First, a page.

Lesley Riddoch and I enjoyed a packed session at the Nordic Horizons meeting on huts at the Festival of Politics this morning and the talk turned to how huts can be part of a revolution. Something of what this could entail is illustrated by watching this short film about two young boys spending time in their allotments and summer house.

The whole point of this post is to watch this video ……………………. click here to watch

(I am sorry – I can’t embed Flash video in WordPress.)

As close attention to the film will reveal and because Germany allows such urban hutting, children can grow up learning (with no need to be taught by a schoolteacher) about solar energy, growing their own food, rearing animals, building relationships with others, having substantial autonomy, expectations of equality and access to land and many other vital skills.

I am left wondering whether in fact whether such an upbringing contributes to Germany’s economic success. If girls and boys spend their childhood helping to build, maintain, manage and enjoy a small parcel of land upon which a community lives, they learn about empowerment, initiative, creativity, practical skills, relationships and so much more. A fascinating history of the schrebergarden movement can be found here including its legal basis in the land reforms following the 1918 revolution. There are over 1 million schrebergardens in Germany – four times the number of allotments in the whole of the UK (where if you dare to spend the night in your toolshed you could be evicted.)

Meanwhile the most that many of Scotland’s schoolchildren can expect is to get to go and visit a big estate or farm owned by an aristocratic landowner and be shown big tractors and and some animals.

The issues raised are very relevant to two Scottish Government initiatives at the moment. The first is he Land Reform Review Group (which has yet to publish its remit and about which little can sensibly be said until this is done). The second is the Community Empowerment and Renewal Bill consultation which specifically raises the future of allotment law and might yet be a vehicle for legalising the expansion of hutting.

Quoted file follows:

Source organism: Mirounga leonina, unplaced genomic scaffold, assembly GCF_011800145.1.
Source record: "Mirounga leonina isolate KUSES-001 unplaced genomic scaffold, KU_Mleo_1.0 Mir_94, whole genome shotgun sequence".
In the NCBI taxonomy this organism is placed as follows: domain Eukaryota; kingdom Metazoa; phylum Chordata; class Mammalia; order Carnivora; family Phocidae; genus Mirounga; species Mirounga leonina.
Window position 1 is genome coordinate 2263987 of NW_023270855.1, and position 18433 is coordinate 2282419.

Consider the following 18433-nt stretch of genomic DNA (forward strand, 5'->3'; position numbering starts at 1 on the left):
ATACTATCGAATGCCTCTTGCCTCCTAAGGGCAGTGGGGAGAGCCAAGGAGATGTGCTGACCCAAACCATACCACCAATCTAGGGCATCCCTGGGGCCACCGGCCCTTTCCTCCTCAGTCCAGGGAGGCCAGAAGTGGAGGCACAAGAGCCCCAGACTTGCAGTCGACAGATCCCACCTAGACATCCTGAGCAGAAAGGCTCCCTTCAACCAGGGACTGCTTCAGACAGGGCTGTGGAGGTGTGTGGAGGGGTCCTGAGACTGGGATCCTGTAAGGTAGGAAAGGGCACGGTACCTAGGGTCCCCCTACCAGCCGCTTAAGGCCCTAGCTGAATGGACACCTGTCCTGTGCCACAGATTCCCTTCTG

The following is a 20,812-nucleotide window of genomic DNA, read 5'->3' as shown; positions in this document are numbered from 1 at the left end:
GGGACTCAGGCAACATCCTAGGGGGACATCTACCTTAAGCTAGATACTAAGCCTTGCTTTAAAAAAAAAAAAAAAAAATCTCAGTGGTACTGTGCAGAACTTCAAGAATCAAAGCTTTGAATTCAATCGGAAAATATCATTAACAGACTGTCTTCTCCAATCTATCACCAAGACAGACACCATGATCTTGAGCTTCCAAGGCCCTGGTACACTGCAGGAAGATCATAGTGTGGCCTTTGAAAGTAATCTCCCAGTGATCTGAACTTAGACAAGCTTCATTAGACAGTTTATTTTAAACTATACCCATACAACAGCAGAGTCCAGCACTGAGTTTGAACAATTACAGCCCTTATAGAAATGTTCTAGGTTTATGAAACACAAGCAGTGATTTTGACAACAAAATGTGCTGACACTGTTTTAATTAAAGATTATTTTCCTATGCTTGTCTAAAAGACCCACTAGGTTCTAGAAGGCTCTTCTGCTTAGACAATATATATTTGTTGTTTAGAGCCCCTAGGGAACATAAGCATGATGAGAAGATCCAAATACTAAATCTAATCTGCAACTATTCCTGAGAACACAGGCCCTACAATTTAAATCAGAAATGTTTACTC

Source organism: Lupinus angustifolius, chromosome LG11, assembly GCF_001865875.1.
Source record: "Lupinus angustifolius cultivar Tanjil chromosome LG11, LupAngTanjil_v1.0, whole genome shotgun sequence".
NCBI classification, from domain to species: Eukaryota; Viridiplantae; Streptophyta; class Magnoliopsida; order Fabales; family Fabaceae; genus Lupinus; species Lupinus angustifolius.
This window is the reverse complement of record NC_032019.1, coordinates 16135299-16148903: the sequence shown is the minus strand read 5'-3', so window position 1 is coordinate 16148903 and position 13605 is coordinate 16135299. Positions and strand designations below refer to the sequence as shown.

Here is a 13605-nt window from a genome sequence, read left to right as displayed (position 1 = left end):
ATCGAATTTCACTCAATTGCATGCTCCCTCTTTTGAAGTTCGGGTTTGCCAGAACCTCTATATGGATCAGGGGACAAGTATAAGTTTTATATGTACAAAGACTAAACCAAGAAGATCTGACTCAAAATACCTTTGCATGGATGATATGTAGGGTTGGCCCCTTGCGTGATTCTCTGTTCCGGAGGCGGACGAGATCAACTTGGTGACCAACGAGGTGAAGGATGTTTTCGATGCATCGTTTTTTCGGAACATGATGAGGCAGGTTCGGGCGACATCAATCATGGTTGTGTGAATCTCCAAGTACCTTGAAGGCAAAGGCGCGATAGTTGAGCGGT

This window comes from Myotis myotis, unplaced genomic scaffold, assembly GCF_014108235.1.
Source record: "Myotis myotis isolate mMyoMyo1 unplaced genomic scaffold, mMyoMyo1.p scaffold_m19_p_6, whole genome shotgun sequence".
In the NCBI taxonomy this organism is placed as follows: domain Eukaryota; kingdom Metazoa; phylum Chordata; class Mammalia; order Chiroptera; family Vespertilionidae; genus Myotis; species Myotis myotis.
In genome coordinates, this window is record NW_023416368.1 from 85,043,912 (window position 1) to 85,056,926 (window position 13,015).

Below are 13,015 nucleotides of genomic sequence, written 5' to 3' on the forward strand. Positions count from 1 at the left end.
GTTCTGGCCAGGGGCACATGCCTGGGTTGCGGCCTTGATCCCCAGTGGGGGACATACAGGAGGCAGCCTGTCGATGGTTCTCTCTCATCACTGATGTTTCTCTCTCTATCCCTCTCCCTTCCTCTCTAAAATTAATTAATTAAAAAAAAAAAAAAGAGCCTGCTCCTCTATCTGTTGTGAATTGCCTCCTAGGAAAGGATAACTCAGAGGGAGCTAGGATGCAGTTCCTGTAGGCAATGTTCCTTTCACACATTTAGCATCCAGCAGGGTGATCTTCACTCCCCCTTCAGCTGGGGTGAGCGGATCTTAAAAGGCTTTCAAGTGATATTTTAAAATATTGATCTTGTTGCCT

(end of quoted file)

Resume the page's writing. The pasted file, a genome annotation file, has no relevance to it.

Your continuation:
UPDATE 19 August.

Daye Tucker, a Director of Scottish Land and Estates finds my dismissal of how we link children to the land “loaded and toxically inaccurate” and “rather insulting”. I admit it is a bit flippant but it is designed to point up a deeper truth in the comparison between Germany and Scotland. Give kids 2 months spent on a schrebergarden and they will learn a lot more about growing food that a Royal Highland Educational Trust visit to a school. Rather to prove my point here is a report about the Dumfries and Galloway branch of the RHET who seem to think that taking big tractors into playgrounds is going to teach children anything. Note that this is a German tractor which was almost certainly assembled by workers who had grown up on a schrebergarden. Oh, and just have a listen to Andrew Dunlop in the film clip.

UPDATE 29 August

The story would not be complete without revealing what those schoolchildren above are actually looking at. Whilst some of the boys at the back are admiring the big green tractor, the rest are looking quizically at ….. a plastic cow (photo taken at a different stop on the same tour).


  1. Have not yet watched the film but for sure, children need land, indeed landless upbringing of children in Scotland is perhaps the greatest hindrance to us meeting our country’s potential.
    Land reform Review Group has a massive responsibility right now, and, with the wasted land potential and people in need of it, could totally change collective prospects, ambitions and achievements beyond recognition.

  2. Frankly, as a farmer I am somewhat sickened by the rather pompous education of our children, by the farming establishment, as to how and where food is produced, with not a consideration that perhaps most of those being brainwashed might yearn the slightest opportunity to be involved in the food producing environment and process themselves.

  3. Victor Clements

    I grew up in a family of six on 27 acres. That 27 acres was the single most important element in shaping all our lives, directly and indirectly.

  4. The dead hand of the planners and some educationalists will have to released it’s stifling hold before we can aspire to such utopia. Do ALL german families living in high rise flats enjoy this experience? “Meanwhile the most that many of Scotland’s schoolchildren can expect is to get to go and visit a big estate or farm owned by an aristocratic landowner and be shown big tractors and and some animals.” A loaded and toxically inaccurate statement which as one of the many farm owner occupiers, dedicated to supporting the work of the Royal Highland Education Trust I find rather insulting. Decades ago it was the farmers who recognised the increasing disconnect between people, the countryside and their understanding of where their food comes from, so began the regional Countryside Initiatives out of which RHET grew. The present Holyrood administration recognises RHET’s valuable work and sees it as an important element in the bigger picture of Land Reform. Rome wasn’t built in a day.